Because of the time and expense involved, foreclosure generally is not a cost-effective method of resolution. Moreover, we are aware of no cases where we foreclosed on a borrower who demonstrated a willingness to cooperate and has the ability to maintain a realistic payment program. Unfortunately, we are sometimes left with no reasonable alternative than to foreclose due to the inability or unwillingness of the borrower to make consistent payments.

ComFed Savings Bank

On December 13, 1990, ComFed was declared insolvent by the Office of Thrift Supervision and the former RTC was appointed conservator. ComFed subsequently was placed into a liquidating receivership by the RTC on September 13, 1991. The RTC was responsible for the resolution of ComFed's assets through December 31, 1995. During this period, the FDIC had no oversight or other responsibility with respect to ComFed. On January 1, 1996, by operation of law, the RTC ceased to exist and the FDIC succeeded to all rights, titles and interests of the RTC in its capacity as receiver of ComFed.

At the time of conservatorship, ComFed had assets of approximately $1.4 billion. When ComFed was placed into a liquidating receivership, the RTC retained $723 million in assets, of which approximately $578 million were loans and owned real estate. Currently, less than $56 million in ComFed assets remain in liquidation. The remaining ComFed portfolio includes 295 loans with an aggregate book value of $12 million, of which 276 are loans secured by one-to-four family residential properties. The bulk of the remaining assets consists of owned real estate.

The loan tracking system used by the RTC was not operational at the beginning of the ComFed conservatorship, but has been operational since mid-1992. This system tracked approximately $485 million in ComFed real estate loan dispositions. Negotiated sales and securitized transactions accounted for 95 percent of the loan dispositions. Completed foreclosures from the ComFed receivership accounted for less than one percent of total loan dispositions. Our research indicates that the vast majority of the foreclosed properties were in foreclosure at the time of ComFed's failure.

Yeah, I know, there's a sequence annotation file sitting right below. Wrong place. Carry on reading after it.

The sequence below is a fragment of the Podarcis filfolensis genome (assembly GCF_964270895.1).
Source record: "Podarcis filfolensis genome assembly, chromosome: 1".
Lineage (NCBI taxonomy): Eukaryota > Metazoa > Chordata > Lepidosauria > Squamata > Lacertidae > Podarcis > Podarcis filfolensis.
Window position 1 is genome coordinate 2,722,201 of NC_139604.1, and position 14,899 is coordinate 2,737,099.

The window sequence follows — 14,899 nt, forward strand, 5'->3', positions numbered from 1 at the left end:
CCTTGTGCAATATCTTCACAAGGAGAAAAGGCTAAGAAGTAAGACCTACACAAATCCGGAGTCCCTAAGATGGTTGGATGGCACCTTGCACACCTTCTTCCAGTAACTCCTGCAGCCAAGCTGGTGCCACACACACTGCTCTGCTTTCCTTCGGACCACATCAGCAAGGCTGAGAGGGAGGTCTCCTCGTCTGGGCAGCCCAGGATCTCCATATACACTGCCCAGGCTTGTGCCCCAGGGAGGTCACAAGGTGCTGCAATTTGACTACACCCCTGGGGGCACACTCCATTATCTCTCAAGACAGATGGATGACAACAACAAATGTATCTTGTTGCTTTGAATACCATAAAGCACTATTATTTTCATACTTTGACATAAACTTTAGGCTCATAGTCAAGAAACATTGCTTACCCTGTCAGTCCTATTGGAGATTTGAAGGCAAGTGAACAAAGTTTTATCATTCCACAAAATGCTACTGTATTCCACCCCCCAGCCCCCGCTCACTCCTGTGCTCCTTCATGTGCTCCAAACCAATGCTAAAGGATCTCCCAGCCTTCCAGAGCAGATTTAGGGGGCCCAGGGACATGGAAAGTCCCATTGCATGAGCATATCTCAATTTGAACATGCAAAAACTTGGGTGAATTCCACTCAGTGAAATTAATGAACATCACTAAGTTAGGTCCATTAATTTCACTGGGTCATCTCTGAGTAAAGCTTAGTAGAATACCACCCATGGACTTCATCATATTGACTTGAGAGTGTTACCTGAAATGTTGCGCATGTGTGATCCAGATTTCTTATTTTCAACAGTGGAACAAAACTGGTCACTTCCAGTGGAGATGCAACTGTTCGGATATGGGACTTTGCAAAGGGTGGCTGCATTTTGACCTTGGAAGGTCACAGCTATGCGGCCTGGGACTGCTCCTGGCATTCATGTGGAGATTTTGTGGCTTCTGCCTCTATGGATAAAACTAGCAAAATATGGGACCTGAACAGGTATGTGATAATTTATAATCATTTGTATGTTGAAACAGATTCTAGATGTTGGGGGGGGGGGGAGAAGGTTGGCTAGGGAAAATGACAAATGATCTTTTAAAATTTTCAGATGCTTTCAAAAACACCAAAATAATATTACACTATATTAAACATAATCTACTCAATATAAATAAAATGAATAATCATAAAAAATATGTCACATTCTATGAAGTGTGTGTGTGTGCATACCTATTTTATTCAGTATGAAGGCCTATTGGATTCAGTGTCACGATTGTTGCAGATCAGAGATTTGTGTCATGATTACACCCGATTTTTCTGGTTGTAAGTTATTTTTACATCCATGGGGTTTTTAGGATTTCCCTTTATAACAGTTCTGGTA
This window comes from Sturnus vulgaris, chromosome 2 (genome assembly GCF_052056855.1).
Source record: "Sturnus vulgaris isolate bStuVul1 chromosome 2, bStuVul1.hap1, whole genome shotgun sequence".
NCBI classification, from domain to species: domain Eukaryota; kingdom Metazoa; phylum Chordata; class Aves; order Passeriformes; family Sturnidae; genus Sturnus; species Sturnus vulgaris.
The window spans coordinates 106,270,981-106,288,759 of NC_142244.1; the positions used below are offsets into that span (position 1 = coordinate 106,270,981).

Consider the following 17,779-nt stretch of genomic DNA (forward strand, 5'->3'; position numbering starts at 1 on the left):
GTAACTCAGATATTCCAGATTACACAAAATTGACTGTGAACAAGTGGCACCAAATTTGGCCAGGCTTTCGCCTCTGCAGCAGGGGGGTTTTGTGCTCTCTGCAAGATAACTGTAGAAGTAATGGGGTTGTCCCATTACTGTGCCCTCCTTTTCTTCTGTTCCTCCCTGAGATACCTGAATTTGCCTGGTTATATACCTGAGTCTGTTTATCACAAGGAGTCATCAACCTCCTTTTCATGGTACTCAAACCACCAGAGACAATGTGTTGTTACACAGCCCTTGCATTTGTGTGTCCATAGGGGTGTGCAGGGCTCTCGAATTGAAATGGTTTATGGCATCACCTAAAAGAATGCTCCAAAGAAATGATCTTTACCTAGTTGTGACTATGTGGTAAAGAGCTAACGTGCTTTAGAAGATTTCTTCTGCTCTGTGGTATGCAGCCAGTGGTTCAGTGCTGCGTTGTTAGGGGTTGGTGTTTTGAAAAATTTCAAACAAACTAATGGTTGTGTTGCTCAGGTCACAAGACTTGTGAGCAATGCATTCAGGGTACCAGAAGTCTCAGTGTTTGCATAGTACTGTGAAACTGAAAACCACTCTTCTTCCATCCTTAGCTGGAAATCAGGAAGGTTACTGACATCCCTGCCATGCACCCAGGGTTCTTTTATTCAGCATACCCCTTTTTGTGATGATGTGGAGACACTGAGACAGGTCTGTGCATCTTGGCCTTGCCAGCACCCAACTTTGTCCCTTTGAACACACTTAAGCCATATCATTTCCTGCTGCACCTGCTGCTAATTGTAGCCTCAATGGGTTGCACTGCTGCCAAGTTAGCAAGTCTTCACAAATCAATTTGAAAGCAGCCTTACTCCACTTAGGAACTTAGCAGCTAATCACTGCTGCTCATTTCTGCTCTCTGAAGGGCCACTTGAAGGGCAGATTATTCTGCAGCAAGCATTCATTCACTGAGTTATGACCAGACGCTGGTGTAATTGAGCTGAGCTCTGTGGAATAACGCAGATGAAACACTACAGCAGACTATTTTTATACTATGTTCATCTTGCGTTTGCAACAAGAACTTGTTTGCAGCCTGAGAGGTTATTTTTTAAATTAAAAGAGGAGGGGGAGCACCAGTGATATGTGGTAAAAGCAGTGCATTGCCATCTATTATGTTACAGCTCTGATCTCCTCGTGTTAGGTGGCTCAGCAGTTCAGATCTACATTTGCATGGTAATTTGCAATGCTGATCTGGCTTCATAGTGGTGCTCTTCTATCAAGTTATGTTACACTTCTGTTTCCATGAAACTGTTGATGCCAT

While the Committee's invitation did not request testimony about any specific asset of ComFed, we note that Ms. Rhetta Sweeney will appear as a witness. For the Committee's information, we have attached an Appendix describing the history of resolution efforts of Ms. Sweeney's loan. We note that Ms. Sweeney received a loan of $1.6 million in 1987, but has failed to make any principal payments on that debt. The Appendix also describes recent settlement offers made by the FDIC to resolve this matter, which it inherited from the RTC.


In conclusion, the FDIC is faced with the arduous and occasionally unpleasant task of dealing with problem assets in a sometimes difficult economy. As you are aware, the success of our efforts has a direct impact on the banking industry that pays deposit insurance premiums. In addition, the success of our efforts as successor to the RTC has a direct impact on the taxpayers of this country and the total costs for the resolution of the savings and loan crisis.

Above all else, we must protect the depositors of failed banks. To do this, borrowers must be expected to repay their financial obligations to the extent that they are capable of doing so. While we work with borrowers to reach mutually acceptable repayment terms, we sometimes are left with no acceptable alternative than to resort to legal action and foreclosure. These actions are wholly consistent with our statutory responsibilities. Although the FDIC was not responsible for RTC assets prior to this year, the low number of foreclosure actions out of ComFed is consistent with the FDIC's past experience.

Despite the shocks to the U.S. financial system over the past 15 years, no losses have been suffered by insured depositors, thousands of loans have been amicably resolved and returned to the private sector, public confidence in our banking system has been maintained, and no taxpayer money has been required to resolve any failed banks.

Last Updated 06/28/1999